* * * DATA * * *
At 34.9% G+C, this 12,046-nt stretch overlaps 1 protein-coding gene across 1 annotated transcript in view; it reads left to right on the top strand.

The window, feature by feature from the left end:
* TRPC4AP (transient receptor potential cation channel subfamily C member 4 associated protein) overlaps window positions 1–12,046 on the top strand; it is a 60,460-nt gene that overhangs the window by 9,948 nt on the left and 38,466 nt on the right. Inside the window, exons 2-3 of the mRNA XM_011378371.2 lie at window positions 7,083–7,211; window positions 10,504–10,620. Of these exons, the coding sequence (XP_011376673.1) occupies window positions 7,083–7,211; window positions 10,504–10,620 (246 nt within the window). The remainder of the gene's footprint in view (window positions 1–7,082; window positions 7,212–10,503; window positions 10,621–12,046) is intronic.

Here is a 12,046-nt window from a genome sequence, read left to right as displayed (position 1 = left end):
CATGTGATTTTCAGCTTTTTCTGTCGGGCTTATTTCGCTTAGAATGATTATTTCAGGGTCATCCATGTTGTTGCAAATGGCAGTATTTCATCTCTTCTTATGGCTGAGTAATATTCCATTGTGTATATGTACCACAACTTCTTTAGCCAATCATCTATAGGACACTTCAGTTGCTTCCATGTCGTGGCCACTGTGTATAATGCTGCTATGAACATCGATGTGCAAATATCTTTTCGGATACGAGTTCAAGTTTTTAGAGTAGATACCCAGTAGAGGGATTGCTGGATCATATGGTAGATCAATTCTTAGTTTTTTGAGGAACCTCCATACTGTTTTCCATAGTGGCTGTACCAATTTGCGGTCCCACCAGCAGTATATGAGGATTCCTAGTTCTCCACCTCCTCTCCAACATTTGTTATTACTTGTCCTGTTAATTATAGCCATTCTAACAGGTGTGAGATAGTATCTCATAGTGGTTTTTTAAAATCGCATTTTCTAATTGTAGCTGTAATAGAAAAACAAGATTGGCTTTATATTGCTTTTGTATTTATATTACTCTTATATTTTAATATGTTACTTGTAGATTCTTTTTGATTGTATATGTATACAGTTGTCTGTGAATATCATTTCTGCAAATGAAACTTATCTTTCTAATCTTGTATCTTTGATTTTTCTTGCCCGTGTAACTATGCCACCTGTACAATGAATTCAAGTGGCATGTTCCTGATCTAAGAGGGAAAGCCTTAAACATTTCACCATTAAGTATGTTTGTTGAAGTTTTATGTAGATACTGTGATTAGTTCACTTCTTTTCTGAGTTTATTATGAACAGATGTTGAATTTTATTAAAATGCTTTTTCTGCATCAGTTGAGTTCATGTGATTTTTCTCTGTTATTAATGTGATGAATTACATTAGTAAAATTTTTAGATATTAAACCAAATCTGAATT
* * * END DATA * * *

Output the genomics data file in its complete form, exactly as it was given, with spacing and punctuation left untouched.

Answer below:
At 34.9% G+C, this 12,046-nt stretch overlaps 1 protein-coding gene across 1 annotated transcript in view; it reads left to right on the top strand.

The window, feature by feature from the left end:
* TRPC4AP (transient receptor potential cation channel subfamily C member 4 associated protein) overlaps window positions 1–12,046 on the top strand; it is a 60,460-nt gene that overhangs the window by 9,948 nt on the left and 38,466 nt on the right. Inside the window, exons 2-3 of the mRNA XM_011378371.2 lie at window positions 7,083–7,211; window positions 10,504–10,620. Of these exons, the coding sequence (XP_011376673.1) occupies window positions 7,083–7,211; window positions 10,504–10,620 (246 nt within the window). The remainder of the gene's footprint in view (window positions 1–7,082; window positions 7,212–10,503; window positions 10,621–12,046) is intronic.

Here is a 12,046-nt window from a genome sequence, read left to right as displayed (position 1 = left end):
CATGTGATTTTCAGCTTTTTCTGTCGGGCTTATTTCGCTTAGAATGATTATTTCAGGGTCATCCATGTTGTTGCAAATGGCAGTATTTCATCTCTTCTTATGGCTGAGTAATATTCCATTGTGTATATGTACCACAACTTCTTTAGCCAATCATCTATAGGACACTTCAGTTGCTTCCATGTCGTGGCCACTGTGTATAATGCTGCTATGAACATCGATGTGCAAATATCTTTTCGGATACGAGTTCAAGTTTTTAGAGTAGATACCCAGTAGAGGGATTGCTGGATCATATGGTAGATCAATTCTTAGTTTTTTGAGGAACCTCCATACTGTTTTCCATAGTGGCTGTACCAATTTGCGGTCCCACCAGCAGTATATGAGGATTCCTAGTTCTCCACCTCCTCTCCAACATTTGTTATTACTTGTCCTGTTAATTATAGCCATTCTAACAGGTGTGAGATAGTATCTCATAGTGGTTTTTTAAAATCGCATTTTCTAATTGTAGCTGTAATAGAAAAACAAGATTGGCTTTATATTGCTTTTGTATTTATATTACTCTTATATTTTAATATGTTACTTGTAGATTCTTTTTGATTGTATATGTATACAGTTGTCTGTGAATATCATTTCTGCAAATGAAACTTATCTTTCTAATCTTGTATCTTTGATTTTTCTTGCCCGTGTAACTATGCCACCTGTACAATGAATTCAAGTGGCATGTTCCTGATCTAAGAGGGAAAGCCTTAAACATTTCACCATTAAGTATGTTTGTTGAAGTTTTATGTAGATACTGTGATTAGTTCACTTCTTTTCTGAGTTTATTATGAACAGATGTTGAATTTTATTAAAATGCTTTTTCTGCATCAGTTGAGTTCATGTGATTTTTCTCTGTTATTAATGTGATGAATTACATTAGTAAAATTTTTAGATATTAAACCAAATCTGAATT